Besides the above problems, there were many nobles who were against the accession of Iltutmish. The administrative system of the Delhi Sultanate was out of gear and needed immediate attention.

Thus at the time of his accession, Iltutmish found the throne of Delhi to be very precious indeed.

Iltutmish was a man of strong will and great courage. He endeavored his best to overcome his difficulties and first of all he took a strong step against those nobles and Amirs who had revolted against him considering him a slave of slave.

He marched against them and subjugated them. Dr. Ishwari Prasad has remarked, “Iltutmish was not a man to fall or to falter in the face of difficulties, however serious, and in grim earnestness he set himself to the task of dealing with the situation in a bold and decisive manner.

Defeat of Tajuddin Yaldoz:

Iltutmish dealt most diplomatically with Yaldoz, as he was the greatest threat to Iltutmish. No doubt, Iltutmish had to accept his supremacy at the time of his enthronement but as luck would have it, Yaldoz was defeated and driven out of Ghazni by Alauddin Muhammad Khwarizm Shah. Yaldoz took refuge in Punjab and occupied Lahore.

He also claimed his right to the throne of Delhi for he considered himself the senior most among the slaves of Ghori. Iltutmish could not tolerate it. He marched against Yaldoz and defeated him in the battle of Tarain. He was put to death in 1216 a.d. after a brief confinement in the fort of Badaun. The assassina­tion of Yaldoz enabled Iltutmish to heave a sigh of relief and it led to the final break with Ghazni. Now, in the real sense of the term, Iltutmish became the Sultan of Delhi.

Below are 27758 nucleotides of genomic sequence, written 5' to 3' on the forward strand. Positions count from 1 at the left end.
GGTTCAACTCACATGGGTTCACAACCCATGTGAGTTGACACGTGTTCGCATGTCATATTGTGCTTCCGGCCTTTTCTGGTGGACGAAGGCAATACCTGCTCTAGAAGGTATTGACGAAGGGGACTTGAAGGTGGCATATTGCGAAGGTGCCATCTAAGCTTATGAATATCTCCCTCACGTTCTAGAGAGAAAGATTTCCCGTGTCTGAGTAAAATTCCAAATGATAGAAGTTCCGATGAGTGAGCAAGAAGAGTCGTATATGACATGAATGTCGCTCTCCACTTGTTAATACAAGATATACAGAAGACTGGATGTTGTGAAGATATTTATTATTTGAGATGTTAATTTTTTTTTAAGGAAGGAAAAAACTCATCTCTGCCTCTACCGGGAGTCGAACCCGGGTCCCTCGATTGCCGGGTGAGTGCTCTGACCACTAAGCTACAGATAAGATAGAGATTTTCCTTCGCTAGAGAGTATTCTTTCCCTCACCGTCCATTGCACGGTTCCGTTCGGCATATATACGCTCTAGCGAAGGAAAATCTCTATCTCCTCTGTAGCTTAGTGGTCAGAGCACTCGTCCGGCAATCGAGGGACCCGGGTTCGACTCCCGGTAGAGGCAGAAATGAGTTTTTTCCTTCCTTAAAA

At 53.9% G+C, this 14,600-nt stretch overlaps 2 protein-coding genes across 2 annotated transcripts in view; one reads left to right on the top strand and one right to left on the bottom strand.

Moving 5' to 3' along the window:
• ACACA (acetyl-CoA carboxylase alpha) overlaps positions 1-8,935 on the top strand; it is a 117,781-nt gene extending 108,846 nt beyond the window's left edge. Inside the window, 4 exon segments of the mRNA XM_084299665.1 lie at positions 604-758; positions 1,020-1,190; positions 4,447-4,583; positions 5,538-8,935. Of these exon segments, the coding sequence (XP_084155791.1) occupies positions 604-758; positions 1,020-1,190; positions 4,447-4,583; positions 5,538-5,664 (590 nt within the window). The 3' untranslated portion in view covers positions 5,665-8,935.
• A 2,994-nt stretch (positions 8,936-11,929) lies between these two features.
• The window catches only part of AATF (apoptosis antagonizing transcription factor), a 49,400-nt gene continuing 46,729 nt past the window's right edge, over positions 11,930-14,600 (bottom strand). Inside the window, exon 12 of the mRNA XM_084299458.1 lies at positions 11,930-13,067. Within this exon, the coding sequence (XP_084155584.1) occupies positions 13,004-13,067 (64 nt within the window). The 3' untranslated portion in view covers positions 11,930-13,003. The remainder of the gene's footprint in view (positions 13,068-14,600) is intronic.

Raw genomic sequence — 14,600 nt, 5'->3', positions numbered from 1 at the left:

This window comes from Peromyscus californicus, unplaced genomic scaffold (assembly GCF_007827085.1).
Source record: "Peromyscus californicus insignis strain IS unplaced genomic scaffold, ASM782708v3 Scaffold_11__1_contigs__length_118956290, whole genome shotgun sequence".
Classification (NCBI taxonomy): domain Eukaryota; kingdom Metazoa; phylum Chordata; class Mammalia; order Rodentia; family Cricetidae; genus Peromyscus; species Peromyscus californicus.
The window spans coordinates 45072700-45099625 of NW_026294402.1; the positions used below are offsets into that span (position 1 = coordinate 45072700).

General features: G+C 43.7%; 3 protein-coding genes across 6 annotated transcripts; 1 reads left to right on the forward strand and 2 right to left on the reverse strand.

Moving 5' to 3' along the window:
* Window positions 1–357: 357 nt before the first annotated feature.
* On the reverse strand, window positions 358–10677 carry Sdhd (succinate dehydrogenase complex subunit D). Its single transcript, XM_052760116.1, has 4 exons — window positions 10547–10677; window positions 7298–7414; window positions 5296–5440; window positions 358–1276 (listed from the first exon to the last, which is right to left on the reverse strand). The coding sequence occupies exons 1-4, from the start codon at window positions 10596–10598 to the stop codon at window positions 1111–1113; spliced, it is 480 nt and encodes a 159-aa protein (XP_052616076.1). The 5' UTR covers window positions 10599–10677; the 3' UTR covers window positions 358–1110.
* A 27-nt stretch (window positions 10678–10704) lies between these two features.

War against Qubacha:

Nasiruddin Qubacha was also an ambitious slave of Ghori. He was the ruler of Uchh and Multan. After the death of Aibak, he captured some portion of Punjab and declared his independence.

Iltutmish could not tolerate his highhandedness and challenged him at the head of a large army. Iltutmish successfully drove him out of Punjab. He could not march against Sindh because of the impending attack of the Mongols on the north-west frontier. Hence Qubacha continued to rule over Multan and Uchh upto 1227.

The death of Chengiz Khan in 1227 a. d. solaced Iltutmish to a great extent and he launched another expedition against Qubacha who had gathered power and prestige during these ten years. Iltutmish sent two armies in 1228 a.d. one from Lahore to attack Multan and another from Delhi to capture Uchh.

Qubacha was terrified be this action of Iltutmish, so he ran away and took shelter in the fort of Bhakkar, situated on the bank of river Indus. Iltutmish having besieged Bhakkar asked Qubacha to surrender. Qubacha tried to conclude a treaty with Iltutmish and sent his son Malik Alauddin Bahram in order to negotiate the terms of the treaty.

Iltutmish asked for unconditional surrender. Qubacha was very much upset. He tried to escape from Bhakkar through Indus but he was drowned. Thus Iltutmish captured Multan and Uchh.